Centrifugal Force


This is a great outdoor activity and was one of the class favorites of the year. Preparation: - one paper cup for each student (use a strong one, like those made for hot drinks - Tie a string to the cup by making two hole near the top across from each other and create a loop. Make it just long enough so that if a child holds the string with their arm relaxed, the cup will not touch the ground.

Can You Blow a Square Bubble?


We used this experiment as the class science fair project, and it worked out quite well. At the start of the class, I asked who had experience blowing bubbles. All but one of the first graders raised their hands. Then I told them that usually we blow bubbles using something like this (and showed them a typical bubble blower, a stick with a circle on the end), and then asked them about the shape of the bubble.

Red Cabbage as a pH Indicator


We learned last week that red cabbage is a general pH indicator. What is pH anyhow? The “potential” or “power” of Hydrogen: the pH scale measures the concentration of Hydrogen ions. If I had some phenolphthalein I would love to demonstrate turning water into wine. That page also has a great description of why pH indicators change colors when mixed with an acid or a base. “Different molecules absorb different colors of light, depending on their electronic structure.

Invisible Ink


There are many different ways to create inivisible ink. I didn’t want to use heat with a group of first graders, so we experimented at home with baking soda, vinegar, grape juice and red cabbage water (from wikipedia). It turns out after boiling red cabbage, the water turns a deep purple. This interacts with both vinegar (turning it bright pink) and baking soda (turning it blue-green). The color changes are dramatic when the liquids are mixed together – I thought that was even more fun than the invisible ink, which took most of the day to dry.

Flying Paperclips


Materials (for each child): 1 paperclip with a piece of thread tied to it 2 paper cups 2 popsicle sticks (we used large ones, might want 3 small ones) 1 washer tape The night before I practiced getting the paperclip to float in the air without touching the magnet to it. I did this with my six year old son to make sure that the kids would have enough dexterity for this.

Mixtures II: Vinegar and Baking Soda


In front of each child, I put a cup with the vinegar on top of a paper towel. Then I asked them to make observations about what was in the cup. Q: What does it look like? What does it sound like? What does it smell like? A: It looks and sounds like water. It smells yucky, like oil (sometimes it is mixed with oil and put on salads), like stinky socks (maybe your socks!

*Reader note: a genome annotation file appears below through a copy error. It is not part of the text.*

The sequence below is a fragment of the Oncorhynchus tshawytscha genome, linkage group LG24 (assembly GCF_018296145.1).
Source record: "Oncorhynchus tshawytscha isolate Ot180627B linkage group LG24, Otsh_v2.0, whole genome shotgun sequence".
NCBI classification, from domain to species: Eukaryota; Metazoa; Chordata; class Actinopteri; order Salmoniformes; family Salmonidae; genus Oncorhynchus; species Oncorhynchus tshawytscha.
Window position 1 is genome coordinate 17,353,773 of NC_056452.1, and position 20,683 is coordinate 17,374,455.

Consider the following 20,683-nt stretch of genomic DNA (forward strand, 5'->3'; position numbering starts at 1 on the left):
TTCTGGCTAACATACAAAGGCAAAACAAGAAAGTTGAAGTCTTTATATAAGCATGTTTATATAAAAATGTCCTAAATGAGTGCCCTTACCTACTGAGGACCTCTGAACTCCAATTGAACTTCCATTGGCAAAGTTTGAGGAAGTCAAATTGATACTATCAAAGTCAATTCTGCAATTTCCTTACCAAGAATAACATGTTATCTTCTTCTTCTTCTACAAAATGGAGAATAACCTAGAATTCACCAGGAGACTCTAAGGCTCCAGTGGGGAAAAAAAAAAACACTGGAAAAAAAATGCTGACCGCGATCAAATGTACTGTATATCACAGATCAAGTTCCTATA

Mixtures I: Rocks and Salt


Before the class, I filled a cup of water for each student about 3⁄4 full and marked the water level. I put 5 rocks and a small cup of salt on a paper towel in front of each student. I asked them to tell me what they observed about the objects in front of them. My son shouts out “it’s salt!” I tell them to tell me what they observe, not what they think they know.



I thought this was going to be the most boring experiment ever. I didn’t have much time to prepare so I didn’t come up with anything more exciting than the basics. As it turned out, it was wonderful. Preparation (for class of 20): 20 droppers 20 cups of water 20 pieces (about 1” square) of: fabric (I used a small pices of flannel) aluminum foil wax paper

An Introduction to Time


My friend Max Carlson volunteered to be a guest scientist for our regular Tuesday first grade science class. He suggested that we teach about time. We started out planning to do time-lapse photography with his fairly high-end setup, but as we brainstormed how to get the kids involved, he suggested doing something more immediate: stop motion animation. I found a nice review of stop motion software tools where I found MonkeyJam.

Sink or Float?


First grade was a long time ago for me, so it took some getting used to that some of the basics are still new territory for these kids. I had a big science day planned. 1) an assortment of object to test whether they sink or float in water 2) 5 objects for which to form a hypothesis 3) conduct an experiment with those five objects and record the results